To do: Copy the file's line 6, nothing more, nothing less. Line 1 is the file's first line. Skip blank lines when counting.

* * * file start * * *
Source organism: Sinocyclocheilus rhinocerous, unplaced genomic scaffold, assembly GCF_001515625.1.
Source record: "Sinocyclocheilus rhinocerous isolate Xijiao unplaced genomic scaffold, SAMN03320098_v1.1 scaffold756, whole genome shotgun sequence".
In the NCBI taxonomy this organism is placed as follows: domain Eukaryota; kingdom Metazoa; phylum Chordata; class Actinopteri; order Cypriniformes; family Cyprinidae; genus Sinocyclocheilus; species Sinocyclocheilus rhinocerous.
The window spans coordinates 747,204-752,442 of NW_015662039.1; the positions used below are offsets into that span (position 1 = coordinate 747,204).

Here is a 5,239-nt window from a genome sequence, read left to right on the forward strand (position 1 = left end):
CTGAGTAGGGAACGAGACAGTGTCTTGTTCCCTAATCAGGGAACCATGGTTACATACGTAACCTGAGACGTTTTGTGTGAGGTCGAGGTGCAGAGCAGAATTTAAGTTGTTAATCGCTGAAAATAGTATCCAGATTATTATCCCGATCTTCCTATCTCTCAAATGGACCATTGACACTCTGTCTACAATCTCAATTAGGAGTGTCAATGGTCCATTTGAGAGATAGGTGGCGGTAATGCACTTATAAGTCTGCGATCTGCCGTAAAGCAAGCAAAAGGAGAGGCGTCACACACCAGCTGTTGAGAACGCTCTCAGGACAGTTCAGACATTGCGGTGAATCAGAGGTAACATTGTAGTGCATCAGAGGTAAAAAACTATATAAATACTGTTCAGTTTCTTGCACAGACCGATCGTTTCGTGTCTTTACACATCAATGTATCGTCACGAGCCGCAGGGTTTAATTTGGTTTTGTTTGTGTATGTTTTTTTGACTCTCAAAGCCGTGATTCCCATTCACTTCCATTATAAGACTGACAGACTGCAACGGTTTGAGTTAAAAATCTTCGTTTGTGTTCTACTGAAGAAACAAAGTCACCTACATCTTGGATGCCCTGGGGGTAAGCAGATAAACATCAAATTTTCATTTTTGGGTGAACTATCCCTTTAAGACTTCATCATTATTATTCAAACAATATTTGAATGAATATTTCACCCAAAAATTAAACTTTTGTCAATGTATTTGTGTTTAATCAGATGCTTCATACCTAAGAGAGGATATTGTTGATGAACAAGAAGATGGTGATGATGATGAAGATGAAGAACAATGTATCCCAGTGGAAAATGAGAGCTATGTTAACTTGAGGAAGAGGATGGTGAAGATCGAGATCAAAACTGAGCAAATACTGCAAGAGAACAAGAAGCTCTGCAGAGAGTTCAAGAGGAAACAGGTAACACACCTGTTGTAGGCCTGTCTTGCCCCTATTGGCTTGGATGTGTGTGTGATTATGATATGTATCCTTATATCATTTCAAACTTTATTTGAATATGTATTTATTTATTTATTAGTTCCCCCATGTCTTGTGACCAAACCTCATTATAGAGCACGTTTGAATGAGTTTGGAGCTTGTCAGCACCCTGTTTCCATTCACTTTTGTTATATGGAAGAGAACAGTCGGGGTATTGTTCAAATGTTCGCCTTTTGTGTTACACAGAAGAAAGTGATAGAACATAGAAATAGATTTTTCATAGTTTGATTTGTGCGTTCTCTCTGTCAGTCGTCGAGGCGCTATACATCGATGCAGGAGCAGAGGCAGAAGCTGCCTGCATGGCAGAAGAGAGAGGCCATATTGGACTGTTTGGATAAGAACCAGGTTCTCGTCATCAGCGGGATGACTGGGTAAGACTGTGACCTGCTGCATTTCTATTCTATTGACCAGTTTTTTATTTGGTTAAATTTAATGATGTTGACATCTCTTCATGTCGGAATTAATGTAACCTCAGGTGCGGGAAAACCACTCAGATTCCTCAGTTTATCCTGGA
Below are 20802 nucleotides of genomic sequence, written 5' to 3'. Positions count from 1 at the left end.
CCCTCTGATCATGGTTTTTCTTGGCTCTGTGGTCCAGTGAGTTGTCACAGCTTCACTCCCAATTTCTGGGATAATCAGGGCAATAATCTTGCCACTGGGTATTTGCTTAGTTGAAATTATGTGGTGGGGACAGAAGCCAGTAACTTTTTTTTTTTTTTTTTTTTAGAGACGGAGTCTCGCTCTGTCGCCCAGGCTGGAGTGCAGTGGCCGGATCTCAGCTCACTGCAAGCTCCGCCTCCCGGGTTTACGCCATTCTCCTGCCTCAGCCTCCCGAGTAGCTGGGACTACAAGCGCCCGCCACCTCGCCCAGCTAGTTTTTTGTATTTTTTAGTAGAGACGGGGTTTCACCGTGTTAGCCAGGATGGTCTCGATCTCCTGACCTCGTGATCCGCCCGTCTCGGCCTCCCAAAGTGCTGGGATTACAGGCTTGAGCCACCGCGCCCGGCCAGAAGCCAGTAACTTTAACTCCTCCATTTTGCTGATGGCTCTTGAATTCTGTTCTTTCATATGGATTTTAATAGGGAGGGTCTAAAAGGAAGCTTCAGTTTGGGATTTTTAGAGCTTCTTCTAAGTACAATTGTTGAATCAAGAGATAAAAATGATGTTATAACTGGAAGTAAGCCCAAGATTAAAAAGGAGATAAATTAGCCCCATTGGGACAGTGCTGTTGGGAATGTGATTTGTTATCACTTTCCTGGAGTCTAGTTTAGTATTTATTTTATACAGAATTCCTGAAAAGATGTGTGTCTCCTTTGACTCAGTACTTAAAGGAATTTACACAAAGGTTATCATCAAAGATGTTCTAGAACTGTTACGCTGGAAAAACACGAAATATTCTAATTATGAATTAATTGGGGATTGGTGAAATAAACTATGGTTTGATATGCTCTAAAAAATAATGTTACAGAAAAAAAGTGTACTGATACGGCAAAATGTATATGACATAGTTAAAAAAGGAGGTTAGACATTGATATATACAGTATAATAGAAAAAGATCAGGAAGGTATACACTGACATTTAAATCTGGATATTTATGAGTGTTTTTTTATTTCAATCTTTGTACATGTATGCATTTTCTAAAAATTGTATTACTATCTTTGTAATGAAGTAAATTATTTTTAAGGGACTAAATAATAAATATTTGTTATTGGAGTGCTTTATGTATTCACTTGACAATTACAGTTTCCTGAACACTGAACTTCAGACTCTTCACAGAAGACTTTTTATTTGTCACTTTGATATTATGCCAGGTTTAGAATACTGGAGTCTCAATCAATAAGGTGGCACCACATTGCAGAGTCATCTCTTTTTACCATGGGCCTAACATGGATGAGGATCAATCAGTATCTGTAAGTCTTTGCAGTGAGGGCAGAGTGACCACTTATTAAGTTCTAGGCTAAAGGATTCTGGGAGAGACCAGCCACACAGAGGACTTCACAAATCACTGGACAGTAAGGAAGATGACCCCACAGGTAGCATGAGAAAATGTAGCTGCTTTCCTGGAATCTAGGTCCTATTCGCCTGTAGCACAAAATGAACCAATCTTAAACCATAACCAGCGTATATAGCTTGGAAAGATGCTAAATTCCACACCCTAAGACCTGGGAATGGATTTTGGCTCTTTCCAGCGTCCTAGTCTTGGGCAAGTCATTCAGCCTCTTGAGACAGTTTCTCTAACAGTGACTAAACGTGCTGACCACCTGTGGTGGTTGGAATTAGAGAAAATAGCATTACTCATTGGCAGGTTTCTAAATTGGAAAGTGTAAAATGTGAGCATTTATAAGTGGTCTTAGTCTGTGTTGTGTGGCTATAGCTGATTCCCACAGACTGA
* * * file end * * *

CTGAGTAGGGAACGAGACAGTGTCTTGTTCCCTAATCAGGGAACCATGGTTACATACGTAACCTGAGACGTTTTGTGTGAGGTCGAGGTGCAGAGCAGAATTTAAGTTGTTAATCGCTGAAAATAGTATCCAGATTATTATCCCGATCTTCCTATCTCTCAAATGGACCATTGACACTCTGTCTACAATCTCAATTAGGAGTGTCAATGGTCCATTTGAGAGATAGGTGGCGGTAATGCACTTATAAGTCTGCGATCTGCCGTAAAGCAAGCAAAAGGAGAGGCGTCACACACCAGCTGTTGAGAACGCTCTCAGGACAGTTCAGACATTGCGGTGAATCAGAGGTAACATTGTAGTGCATCAGAGGTAAAAAACTATATAAATACTGTTCAGTTTCTTGCACAGACCGATCGTTTCGTGTCTTTACACATCAATGTATCGTCACGAGCCGCAGGGTTTAATTTGGTTTTGTTTGTGTATGTTTTTTTGACTCTCAAAGCCGTGATTCCCATTCACTTCCATTATAAGACTGACAGACTGCAACGGTTTGAGTTAAAAATCTTCGTTTGTGTTCTACTGAAGAAACAAAGTCACCTACATCTTGGATGCCCTGGGGGTAAGCAGATAAACATCAAATTTTCATTTTTGGGTGAACTATCCCTTTAAGACTTCATCATTATTATTCAAACAATATTTGAATGAATATTTCACCCAAAAATTAAACTTTTGTCAATGTATTTGTGTTTAATCAGATGCTTCATACCTAAGAGAGGATATTGTTGATGAACAAGAAGATGGTGATGATGATGAAGATGAAGAACAATGTATCCCAGTGGAAAATGAGAGCTATGTTAACTTGAGGAAGAGGATGGTGAAGATCGAGATCAAAACTGAGCAAATACTGCAAGAGAACAAGAAGCTCTGCAGAGAGTTCAAGAGGAAACAGGTAACACACCTGTTGTAGGCCTGTCTTGCCCCTATTGGCTTGGATGTGTGTGTGATTATGATATGTATCCTTATATCATTTCAAACTTTATTTGAATATGTATTTATTTATTTATTAGTTCCCCCATGTCTTGTGACCAAACCTCATTATAGAGCACGTTTGAATGAGTTTGGAGCTTGTCAGCACCCTGTTTCCATTCACTTTTGTTATATGGAAGAGAACAGTCGGGGTATTGTTCAAATGTTCGCCTTTTGTGTTACACAGAAGAAAGTGATAGAACATAGAAATAGATTTTTCATAGTTTGATTTGTGCGTTCTCTCTGTCAGTCGTCGAGGCGCTATACATCGATGCAGGAGCAGAGGCAGAAGCTGCCTGCATGGCAGAAGAGAGAGGCCATATTGGACTGTTTGGATAAGAACCAGGTTCTCGTCATCAGCGGGATGACTGGGTAAGACTGTGACCTGCTGCATTTCTATTCTATTGACCAGTTTTTTATTTGGTTAAATTTAATGATGTTGACATCTCTTCATGTCGGAATTAATGTAACCTCAGGTGCGGGAAAACCACTCAGATTCCTCAGTTTATCCTGGA